Excuse Me, Madam, You’re Standing On My Rhetorical Device

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An interesting thing, this blog business.

I started receiving some snarky comments. One was so bizarre it appeared to be vaguely malevolent computer generated gibberish. Two were just randomly snarky, the sort of generic snarkiness written by people who don’t have enough to do, and I deleted them, or trashed them, or whatever you call it when you don’t post a comment. One attacked another person’s comments for what was either a typo or a spelling error, and that too I deleted or trashed or whatever, partly because I don’t wish to promote warfare, partly because my own typing leaves much to be desired, and partly because I subscribe to the dictum that it’s a damn poor mind indeed that can’t think of at least three ways to spell any word. As Mark Twain pointed out, spelling “cow” with a K is better than spelling it with a C. “It gives the imagination a broader field, a wider scope. It suggests to the mind a grand, vague, impressive, new kind of cow.”

But there was one comment, in response to my criticism of the New York Times’ choice of books, I was about to relegate to the snarky pile, when it occurred to me the author might have a point. A dull point, to be sure, and somewhere off to the side of the target, but a point nonetheless. He or she said, “Hahaha! So anyone without your taste has bad taste, is that it?”

The temptation, of course, was to say, “Yep! That’s it precisely,” but I refrained.

There is a brewery down in San Diego County that makes a beer called Arrogant Bastard Ale, and on the back of the bottle, their description of their ale reads:

“This is an aggressive ale. You probably won’t like it. It is quite doubtful that you have the taste or sophistication to be able to appreciate an ale of this quality and depth. We would suggest that you stick to safer and more familiar territory—maybe something with a multi-million dollar ad campaign aimed at convincing you it’s made in a little brewery, or one that implies that their tasteless fizzy yellow beverage will give you more sex appeal. Perhaps you think multi-million dollar ad campaigns make things taste better. Perhaps you’re mouthing your words as you read this.”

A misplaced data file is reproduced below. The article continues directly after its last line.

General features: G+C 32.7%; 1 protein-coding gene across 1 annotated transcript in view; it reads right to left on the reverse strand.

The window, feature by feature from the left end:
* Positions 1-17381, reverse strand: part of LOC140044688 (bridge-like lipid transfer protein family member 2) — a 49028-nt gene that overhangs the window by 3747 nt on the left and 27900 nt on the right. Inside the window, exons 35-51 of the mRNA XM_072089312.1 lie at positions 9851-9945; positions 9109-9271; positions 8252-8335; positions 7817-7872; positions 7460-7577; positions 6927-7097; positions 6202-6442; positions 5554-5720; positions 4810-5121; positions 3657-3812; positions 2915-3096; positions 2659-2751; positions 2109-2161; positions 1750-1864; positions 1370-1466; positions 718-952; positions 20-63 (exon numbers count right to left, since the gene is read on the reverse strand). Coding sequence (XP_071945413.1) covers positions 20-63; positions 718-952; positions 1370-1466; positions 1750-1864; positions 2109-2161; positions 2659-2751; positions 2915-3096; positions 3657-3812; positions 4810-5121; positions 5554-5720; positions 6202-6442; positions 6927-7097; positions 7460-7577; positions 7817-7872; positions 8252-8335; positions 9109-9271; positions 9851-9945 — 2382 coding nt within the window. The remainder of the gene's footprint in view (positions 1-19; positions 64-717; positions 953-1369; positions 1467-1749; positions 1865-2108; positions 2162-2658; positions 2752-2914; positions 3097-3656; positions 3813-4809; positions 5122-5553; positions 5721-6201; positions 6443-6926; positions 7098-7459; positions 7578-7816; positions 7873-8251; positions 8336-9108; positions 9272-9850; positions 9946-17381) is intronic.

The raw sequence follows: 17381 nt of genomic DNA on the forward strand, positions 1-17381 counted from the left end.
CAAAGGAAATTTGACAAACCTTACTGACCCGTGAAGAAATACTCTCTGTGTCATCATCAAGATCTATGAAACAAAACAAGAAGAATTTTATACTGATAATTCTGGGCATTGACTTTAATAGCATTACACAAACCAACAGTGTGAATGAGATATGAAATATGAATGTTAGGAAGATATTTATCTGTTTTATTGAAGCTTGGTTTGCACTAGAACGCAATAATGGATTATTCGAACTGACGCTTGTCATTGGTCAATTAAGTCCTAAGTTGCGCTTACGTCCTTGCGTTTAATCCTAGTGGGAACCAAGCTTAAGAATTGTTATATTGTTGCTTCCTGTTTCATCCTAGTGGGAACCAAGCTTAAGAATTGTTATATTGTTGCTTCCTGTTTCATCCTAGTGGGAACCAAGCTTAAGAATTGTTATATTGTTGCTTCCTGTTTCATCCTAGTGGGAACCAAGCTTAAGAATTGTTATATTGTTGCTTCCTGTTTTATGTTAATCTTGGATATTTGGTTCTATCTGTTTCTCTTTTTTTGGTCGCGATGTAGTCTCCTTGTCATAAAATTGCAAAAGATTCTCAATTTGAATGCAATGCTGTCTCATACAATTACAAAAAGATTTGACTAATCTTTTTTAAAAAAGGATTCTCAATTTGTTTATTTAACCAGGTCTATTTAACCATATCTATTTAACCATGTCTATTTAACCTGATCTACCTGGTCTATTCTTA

Now that’s my kind of advertising. That’s my kind of humor. The use of irony to express a positive is very much a guy thing. When two men happily insult each other, it means they’re good friends; when they’re carefully polite, it means they despise each other. Think of politicians. When I call my wife my brainless little sex object, it means I think she’s smart (she graduated from college summa cum laude, getting straight As in everything, including algebra—obnoxious show-off) funny, and generally wonderful. And sexy. When I get formal and say, Yes, Dear, or call her Darleen, it means the milk of human kindness in my veins is getting close to its expiration date.

I had thought, when I wrote the last sentence about my readers’ having taste as bad as the New York Times, that I was using irony in its truest, most masculine sense, and doing so on multiple levels, using that particular rhetorical device to express my admiration for the Times, for modern literature, and for my readers all in one fell swoop. Pure genius! Rare subtlety of expression! Devastating humor! Positively kow-like brilliance!

Or maybe not.

I assumed that it was understood by one and all that the writer has yet to be born who wouldn’t cheerfully lop off his left testicle to merit a review in the Times. I had just mentioned three books that all received excellent reviews from the Gray Lady (“To Be Sung Underwater” was reviewed in the other Times, the one on the west coast). But perhaps not everyone appreciates the subtleties of my use of irony. Or, perhaps that comment was itself intended as irony and I was just too thick to get it. In which case…

In which case, I think I’m getting headache.

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